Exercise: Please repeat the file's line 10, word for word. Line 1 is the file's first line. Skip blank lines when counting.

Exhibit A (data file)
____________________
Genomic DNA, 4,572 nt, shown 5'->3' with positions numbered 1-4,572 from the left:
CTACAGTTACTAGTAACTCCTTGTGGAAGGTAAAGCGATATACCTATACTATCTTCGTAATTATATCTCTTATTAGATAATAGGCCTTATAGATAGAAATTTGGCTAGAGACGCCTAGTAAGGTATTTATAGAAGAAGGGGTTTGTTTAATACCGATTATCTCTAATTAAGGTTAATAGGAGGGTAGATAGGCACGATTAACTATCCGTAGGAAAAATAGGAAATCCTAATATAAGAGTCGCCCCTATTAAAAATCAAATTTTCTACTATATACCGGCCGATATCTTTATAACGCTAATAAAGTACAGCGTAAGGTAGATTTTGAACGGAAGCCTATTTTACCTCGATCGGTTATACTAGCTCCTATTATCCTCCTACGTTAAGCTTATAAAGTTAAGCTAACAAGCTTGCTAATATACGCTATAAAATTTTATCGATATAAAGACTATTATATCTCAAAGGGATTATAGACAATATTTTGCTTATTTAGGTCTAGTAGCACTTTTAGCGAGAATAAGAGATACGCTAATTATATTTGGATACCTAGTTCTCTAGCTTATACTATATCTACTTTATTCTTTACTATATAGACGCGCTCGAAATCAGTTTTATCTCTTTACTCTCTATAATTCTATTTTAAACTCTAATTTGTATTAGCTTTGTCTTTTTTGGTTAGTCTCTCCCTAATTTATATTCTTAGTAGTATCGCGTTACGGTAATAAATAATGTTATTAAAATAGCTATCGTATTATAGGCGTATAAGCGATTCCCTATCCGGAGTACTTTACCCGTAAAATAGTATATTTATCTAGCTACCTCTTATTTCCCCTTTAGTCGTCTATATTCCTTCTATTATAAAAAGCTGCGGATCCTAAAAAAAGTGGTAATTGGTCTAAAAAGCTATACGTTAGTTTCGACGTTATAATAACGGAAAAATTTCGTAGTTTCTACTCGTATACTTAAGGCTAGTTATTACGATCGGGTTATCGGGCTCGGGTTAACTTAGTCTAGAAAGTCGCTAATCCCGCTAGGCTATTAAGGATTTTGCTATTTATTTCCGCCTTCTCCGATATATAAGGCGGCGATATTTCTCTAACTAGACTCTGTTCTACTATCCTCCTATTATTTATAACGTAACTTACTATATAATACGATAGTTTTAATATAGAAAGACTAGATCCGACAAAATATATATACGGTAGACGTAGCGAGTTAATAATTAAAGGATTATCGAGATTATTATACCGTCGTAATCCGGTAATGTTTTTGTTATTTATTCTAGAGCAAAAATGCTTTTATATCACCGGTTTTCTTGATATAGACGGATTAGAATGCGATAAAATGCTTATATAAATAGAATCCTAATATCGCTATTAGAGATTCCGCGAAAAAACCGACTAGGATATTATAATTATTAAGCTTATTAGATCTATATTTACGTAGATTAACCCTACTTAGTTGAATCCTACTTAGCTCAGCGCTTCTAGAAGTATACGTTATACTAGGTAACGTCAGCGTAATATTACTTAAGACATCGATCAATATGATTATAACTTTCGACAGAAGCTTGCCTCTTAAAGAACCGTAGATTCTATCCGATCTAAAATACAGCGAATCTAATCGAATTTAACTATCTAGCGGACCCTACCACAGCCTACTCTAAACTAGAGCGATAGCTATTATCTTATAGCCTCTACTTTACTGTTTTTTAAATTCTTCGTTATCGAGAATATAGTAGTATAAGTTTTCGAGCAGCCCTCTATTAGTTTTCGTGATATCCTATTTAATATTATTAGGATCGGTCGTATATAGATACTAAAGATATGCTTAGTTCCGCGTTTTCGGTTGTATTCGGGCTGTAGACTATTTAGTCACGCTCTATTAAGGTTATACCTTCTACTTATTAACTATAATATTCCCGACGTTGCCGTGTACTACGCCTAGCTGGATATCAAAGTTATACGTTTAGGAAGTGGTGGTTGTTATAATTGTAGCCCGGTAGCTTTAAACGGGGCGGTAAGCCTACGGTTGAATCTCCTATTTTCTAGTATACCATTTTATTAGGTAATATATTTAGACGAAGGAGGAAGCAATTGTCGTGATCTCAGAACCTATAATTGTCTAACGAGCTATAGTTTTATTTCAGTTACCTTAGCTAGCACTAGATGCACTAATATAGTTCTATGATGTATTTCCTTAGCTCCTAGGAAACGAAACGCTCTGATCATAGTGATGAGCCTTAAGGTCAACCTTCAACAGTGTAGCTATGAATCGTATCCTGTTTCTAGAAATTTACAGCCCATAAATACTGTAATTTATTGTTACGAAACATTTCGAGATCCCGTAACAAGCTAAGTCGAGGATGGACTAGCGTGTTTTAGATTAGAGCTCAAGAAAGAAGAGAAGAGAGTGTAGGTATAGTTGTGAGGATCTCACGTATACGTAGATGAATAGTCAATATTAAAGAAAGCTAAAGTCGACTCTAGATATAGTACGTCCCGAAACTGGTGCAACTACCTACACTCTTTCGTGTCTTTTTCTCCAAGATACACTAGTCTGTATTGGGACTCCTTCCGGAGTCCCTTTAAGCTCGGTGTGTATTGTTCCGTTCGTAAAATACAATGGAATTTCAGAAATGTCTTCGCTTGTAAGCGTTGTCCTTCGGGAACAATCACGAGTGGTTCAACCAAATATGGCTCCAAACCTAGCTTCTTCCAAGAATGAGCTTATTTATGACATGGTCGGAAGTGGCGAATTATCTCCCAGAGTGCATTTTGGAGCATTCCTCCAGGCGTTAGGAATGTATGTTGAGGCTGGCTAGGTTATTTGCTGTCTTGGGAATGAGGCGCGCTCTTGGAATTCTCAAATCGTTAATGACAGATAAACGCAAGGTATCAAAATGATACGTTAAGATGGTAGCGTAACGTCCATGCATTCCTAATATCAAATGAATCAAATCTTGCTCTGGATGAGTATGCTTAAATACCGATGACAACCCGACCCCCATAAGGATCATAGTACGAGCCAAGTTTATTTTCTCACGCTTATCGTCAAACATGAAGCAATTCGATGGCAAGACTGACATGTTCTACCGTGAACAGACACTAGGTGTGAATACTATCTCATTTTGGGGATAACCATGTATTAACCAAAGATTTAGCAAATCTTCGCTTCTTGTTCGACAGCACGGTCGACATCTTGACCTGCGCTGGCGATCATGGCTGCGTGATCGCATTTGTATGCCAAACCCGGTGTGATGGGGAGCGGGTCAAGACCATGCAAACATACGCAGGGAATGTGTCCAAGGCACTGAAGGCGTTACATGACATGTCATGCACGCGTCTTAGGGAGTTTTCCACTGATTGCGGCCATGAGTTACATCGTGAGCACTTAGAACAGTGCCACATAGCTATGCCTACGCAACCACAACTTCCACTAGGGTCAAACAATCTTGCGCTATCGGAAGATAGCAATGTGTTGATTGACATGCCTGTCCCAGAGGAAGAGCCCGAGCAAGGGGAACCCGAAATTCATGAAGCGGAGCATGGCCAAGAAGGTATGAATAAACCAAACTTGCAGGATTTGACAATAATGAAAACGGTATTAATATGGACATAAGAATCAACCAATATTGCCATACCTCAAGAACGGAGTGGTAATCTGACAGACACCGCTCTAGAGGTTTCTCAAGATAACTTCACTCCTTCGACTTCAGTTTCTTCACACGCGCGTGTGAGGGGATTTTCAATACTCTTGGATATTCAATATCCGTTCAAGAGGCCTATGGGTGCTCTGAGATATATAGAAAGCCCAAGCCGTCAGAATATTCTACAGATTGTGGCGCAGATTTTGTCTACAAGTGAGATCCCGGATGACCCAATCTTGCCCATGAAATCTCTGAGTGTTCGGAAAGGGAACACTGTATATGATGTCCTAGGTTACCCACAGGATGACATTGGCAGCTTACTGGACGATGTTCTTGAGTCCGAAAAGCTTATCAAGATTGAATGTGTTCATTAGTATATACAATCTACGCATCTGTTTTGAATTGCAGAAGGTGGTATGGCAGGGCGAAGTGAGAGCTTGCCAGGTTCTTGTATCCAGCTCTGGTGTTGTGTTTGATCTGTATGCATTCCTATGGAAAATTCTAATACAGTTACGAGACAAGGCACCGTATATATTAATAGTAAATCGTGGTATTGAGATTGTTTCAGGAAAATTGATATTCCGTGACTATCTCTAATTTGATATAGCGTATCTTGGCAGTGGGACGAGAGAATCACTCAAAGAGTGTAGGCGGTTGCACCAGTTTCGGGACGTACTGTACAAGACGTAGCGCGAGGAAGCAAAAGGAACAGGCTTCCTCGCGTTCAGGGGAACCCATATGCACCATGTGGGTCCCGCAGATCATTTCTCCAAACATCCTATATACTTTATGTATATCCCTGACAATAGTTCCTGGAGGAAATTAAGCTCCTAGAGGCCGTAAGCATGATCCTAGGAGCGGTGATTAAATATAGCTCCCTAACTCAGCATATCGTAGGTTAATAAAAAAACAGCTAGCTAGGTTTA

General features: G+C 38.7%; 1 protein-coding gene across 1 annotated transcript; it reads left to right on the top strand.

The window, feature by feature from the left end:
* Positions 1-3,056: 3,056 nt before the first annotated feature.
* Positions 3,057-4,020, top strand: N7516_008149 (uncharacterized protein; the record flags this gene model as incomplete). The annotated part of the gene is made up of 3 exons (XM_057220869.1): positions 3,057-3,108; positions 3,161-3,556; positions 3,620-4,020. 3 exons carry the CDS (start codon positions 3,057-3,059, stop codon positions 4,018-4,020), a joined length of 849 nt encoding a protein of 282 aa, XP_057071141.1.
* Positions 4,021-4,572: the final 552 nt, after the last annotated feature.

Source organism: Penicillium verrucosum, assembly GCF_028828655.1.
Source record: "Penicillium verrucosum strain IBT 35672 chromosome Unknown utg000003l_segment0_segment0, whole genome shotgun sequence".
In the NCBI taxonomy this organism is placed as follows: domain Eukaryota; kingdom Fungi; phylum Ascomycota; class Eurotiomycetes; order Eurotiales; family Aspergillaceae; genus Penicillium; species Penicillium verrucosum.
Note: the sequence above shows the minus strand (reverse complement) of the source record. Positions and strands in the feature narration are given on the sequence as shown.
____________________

In the NCBI taxonomy this organism is placed as follows: domain Eukaryota; kingdom Fungi; phylum Ascomycota; class Eurotiomycetes; order Eurotiales; family Aspergillaceae; genus Penicillium; species Penicillium verrucosum.